Skip to main content

Press Release

3 in 4 Sri Lankans think the country is headed in the wrong direction
More than in any other country with similar polling

Three out of four Sri Lankan adults (75%) said that the country is heading in the wrong in April 2024 while almost none (3%) said it was on the right track. The number of people who say the country is heading in the right direction has remained very low (less than 10%) since SLOTS started polling this in early 2022. 

Comparison of IHP SLOTS estimates for Sri Lanka with other countries shows that Sri Lankans are more likely to think the country is headed in the wrong direction than in any other country. In March-April 2024, a global average of 64% of adults polled in 29 countries by Ipsos thought their country was headed in the wrong direction compared with 96% in Sri Lanka. Sri Lanka’s estimates for this comparison were adjusted by excluding don’t knows and refusals from the denominator when computing the percentages to ensure comparability with the Ipsos estimates for other countries.

The April 2024 estimates are based on 436 interviews, with estimates adjusted to match the Sri Lankan population for age, sex, education level, socioeconomic status, ethnicity, religion, geographical location, and sector.

About IHP

IHP is an independent, non-partisan research centre based in Colombo, Sri Lanka. The SLOTS lead investigator is Dr Ravi Rannan-Eliya of IHP, who has trained in public opinion polling at Harvard University and has conducted numerous surveys over three decades.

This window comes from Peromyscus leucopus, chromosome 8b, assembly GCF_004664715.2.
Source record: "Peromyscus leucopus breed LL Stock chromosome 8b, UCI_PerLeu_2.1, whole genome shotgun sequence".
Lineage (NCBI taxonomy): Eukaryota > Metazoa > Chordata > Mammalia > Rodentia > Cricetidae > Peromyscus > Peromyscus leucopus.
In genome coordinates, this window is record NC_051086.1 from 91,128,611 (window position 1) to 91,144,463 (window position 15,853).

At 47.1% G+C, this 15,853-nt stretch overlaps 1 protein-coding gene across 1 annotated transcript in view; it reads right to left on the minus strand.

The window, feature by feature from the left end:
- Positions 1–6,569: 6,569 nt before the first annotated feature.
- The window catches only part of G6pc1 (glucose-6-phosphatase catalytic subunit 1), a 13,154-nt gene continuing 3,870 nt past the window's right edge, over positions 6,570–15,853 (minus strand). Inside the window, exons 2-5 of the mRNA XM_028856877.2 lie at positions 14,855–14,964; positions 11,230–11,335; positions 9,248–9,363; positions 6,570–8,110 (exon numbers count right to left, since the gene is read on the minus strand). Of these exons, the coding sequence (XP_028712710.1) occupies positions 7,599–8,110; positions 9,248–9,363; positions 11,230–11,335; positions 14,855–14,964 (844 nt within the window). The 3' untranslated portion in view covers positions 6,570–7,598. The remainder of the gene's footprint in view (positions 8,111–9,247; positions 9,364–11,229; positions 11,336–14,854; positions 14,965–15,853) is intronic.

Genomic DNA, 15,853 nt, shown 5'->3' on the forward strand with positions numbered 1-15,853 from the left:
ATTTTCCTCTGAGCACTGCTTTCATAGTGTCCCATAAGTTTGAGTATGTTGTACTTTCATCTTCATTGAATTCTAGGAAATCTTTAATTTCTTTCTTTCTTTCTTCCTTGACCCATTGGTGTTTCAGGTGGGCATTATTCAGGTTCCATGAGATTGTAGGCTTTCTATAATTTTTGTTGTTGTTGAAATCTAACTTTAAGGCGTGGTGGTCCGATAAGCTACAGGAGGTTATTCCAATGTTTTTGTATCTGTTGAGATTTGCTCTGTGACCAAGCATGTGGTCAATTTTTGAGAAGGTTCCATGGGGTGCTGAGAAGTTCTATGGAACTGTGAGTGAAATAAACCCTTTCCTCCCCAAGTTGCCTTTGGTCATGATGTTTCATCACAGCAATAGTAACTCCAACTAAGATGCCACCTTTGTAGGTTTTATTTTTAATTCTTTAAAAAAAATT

SLOTS polls the public’s outlook on the overall direction of the country by asking people: “Would you say things in the country are headed in the right direction or the wrong direction?”. Respondents are also allowed not to answer or to say they “Don’t know” or are “Not sure”. The percentages saying the country is moving in the right or wrong directions is based on all those who were interviewed, so numbers for right and wrong tracks will not sum to 100% because of don’t knows and refusals. 

To minimize sample bias, estimates are based on weighting respondents to match the national population for age, sex, sector, ethnicity, religion, education, socioeconomic status ranking, and geographical location. Weighting is done by propensity weighting and iterative proportional fitting (raking).


The SLOTS survey has previously been funded by the Neelan Tiruchelvam Trust, the UK National Institute for Health and Care Research (NIHR), The Asia Foundation in Sri Lanka, and others. Current field work is financed by the IHP Public Interest Research Fund and others. The sponsors play no role in the study design, analysis, or interpretation of findings. The survey findings do not necessarily reflect the views or positions of past and present funders. Interested parties can contact IHP for more detailed data and results.


Date: 20 May 2024
Time: 05:00 PM Sri Lanka Time


Email: info ‘at’


Dr. Ravi Rannan-Eliya
Email: ravi ‘at’  Twitter: @ravirannaneliya